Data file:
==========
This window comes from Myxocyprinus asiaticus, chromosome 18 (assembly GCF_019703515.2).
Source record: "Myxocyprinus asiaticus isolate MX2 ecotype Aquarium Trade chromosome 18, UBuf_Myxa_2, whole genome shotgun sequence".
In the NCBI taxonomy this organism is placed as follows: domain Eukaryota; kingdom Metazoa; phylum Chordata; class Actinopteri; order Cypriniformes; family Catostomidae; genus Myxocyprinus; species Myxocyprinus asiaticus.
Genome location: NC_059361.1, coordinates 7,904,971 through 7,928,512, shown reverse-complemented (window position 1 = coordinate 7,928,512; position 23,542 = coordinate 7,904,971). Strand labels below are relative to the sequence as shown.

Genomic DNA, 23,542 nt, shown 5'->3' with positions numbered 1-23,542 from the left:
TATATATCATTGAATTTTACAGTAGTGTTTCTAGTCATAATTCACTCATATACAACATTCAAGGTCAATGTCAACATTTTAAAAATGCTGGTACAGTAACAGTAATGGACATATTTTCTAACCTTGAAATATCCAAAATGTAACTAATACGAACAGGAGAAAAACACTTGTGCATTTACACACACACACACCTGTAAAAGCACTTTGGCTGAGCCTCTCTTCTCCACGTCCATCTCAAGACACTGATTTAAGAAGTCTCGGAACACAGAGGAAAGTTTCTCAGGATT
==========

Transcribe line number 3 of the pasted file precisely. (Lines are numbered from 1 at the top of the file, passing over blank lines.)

In the NCBI taxonomy this organism is placed as follows: domain Eukaryota; kingdom Metazoa; phylum Chordata; class Actinopteri; order Cypriniformes; family Catostomidae; genus Myxocyprinus; species Myxocyprinus asiaticus.